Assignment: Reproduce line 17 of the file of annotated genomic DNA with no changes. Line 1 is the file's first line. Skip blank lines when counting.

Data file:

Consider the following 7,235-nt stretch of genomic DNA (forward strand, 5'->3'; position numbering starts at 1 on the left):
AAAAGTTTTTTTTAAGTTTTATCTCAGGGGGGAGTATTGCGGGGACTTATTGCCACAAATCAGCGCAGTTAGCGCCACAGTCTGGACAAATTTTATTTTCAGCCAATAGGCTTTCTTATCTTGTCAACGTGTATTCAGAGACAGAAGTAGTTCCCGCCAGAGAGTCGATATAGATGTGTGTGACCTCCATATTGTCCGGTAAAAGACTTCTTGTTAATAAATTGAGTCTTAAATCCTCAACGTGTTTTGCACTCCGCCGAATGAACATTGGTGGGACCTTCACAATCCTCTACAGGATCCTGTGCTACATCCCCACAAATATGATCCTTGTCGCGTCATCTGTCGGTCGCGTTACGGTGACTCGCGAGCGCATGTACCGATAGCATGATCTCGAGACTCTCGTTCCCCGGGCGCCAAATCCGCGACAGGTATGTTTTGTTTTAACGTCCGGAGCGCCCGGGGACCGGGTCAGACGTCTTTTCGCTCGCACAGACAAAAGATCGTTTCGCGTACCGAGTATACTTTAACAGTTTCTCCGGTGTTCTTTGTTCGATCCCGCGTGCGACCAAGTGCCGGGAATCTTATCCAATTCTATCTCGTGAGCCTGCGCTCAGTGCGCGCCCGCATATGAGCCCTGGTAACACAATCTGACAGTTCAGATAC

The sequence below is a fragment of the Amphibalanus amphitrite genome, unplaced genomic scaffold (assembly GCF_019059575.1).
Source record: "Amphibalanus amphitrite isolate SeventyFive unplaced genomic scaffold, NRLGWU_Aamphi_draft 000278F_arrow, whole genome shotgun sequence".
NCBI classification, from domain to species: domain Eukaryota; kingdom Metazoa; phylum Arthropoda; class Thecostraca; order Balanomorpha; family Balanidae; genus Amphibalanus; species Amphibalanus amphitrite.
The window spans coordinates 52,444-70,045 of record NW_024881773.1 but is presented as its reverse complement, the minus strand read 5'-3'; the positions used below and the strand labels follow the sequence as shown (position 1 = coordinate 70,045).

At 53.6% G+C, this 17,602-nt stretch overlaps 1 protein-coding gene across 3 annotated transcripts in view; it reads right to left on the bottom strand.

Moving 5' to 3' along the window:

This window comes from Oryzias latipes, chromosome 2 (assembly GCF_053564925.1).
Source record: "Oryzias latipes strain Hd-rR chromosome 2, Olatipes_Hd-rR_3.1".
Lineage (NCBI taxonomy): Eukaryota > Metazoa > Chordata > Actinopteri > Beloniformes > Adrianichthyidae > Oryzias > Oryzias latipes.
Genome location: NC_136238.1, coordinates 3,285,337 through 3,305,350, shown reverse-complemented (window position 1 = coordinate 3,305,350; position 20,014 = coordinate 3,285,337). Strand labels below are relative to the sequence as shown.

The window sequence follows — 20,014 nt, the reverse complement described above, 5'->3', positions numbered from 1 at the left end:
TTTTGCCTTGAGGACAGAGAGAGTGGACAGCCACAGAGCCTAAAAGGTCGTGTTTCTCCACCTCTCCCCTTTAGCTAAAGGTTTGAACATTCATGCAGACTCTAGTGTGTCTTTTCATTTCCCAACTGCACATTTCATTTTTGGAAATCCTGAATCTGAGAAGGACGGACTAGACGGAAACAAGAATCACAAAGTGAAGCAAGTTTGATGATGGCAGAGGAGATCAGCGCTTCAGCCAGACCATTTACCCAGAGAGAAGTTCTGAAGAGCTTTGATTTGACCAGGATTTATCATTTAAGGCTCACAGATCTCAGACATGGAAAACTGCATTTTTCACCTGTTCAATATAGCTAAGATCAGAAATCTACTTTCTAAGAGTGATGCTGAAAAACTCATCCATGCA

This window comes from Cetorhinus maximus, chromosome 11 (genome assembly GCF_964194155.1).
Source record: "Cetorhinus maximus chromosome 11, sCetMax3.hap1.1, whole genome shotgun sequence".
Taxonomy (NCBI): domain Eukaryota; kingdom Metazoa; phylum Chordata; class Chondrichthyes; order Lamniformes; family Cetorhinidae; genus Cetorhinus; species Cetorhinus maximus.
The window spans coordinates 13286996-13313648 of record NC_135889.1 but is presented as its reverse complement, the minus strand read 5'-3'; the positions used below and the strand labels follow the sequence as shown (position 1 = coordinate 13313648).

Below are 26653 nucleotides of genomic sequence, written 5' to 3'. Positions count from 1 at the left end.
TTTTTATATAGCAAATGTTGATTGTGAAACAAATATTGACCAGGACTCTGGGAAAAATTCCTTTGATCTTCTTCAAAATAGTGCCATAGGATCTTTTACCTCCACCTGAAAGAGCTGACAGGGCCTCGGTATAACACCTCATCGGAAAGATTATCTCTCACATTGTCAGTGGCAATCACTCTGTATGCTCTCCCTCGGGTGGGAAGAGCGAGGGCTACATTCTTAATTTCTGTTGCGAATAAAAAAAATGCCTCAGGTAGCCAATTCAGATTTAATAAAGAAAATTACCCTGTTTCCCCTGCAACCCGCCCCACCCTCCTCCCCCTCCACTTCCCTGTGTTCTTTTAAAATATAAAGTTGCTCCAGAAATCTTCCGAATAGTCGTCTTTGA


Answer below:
Taxonomy (NCBI): domain Eukaryota; kingdom Metazoa; phylum Chordata; class Chondrichthyes; order Lamniformes; family Cetorhinidae; genus Cetorhinus; species Cetorhinus maximus.